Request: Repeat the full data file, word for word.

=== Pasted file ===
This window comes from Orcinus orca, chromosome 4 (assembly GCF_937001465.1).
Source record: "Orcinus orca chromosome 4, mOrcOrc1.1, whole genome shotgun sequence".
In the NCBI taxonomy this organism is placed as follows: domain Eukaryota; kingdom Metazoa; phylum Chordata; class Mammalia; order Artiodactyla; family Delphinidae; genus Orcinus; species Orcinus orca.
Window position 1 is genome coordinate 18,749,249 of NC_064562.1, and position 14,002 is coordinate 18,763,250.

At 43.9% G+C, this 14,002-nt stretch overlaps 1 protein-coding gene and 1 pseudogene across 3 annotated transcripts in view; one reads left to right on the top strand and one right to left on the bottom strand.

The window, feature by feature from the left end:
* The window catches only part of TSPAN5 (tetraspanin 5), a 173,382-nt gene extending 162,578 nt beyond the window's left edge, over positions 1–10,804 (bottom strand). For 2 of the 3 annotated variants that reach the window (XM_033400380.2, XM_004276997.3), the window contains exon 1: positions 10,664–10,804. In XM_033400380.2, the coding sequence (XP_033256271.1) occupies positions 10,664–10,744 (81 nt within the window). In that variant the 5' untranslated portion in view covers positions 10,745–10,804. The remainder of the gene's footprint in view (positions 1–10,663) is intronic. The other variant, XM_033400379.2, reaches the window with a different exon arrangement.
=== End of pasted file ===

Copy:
This window comes from Orcinus orca, chromosome 4 (assembly GCF_937001465.1).
Source record: "Orcinus orca chromosome 4, mOrcOrc1.1, whole genome shotgun sequence".
In the NCBI taxonomy this organism is placed as follows: domain Eukaryota; kingdom Metazoa; phylum Chordata; class Mammalia; order Artiodactyla; family Delphinidae; genus Orcinus; species Orcinus orca.
Window position 1 is genome coordinate 18,749,249 of NC_064562.1, and position 14,002 is coordinate 18,763,250.

At 43.9% G+C, this 14,002-nt stretch overlaps 1 protein-coding gene and 1 pseudogene across 3 annotated transcripts in view; one reads left to right on the top strand and one right to left on the bottom strand.

The window, feature by feature from the left end:
* The window catches only part of TSPAN5 (tetraspanin 5), a 173,382-nt gene extending 162,578 nt beyond the window's left edge, over positions 1–10,804 (bottom strand). For 2 of the 3 annotated variants that reach the window (XM_033400380.2, XM_004276997.3), the window contains exon 1: positions 10,664–10,804. In XM_033400380.2, the coding sequence (XP_033256271.1) occupies positions 10,664–10,744 (81 nt within the window). In that variant the 5' untranslated portion in view covers positions 10,745–10,804. The remainder of the gene's footprint in view (positions 1–10,663) is intronic. The other variant, XM_033400379.2, reaches the window with a different exon arrangement.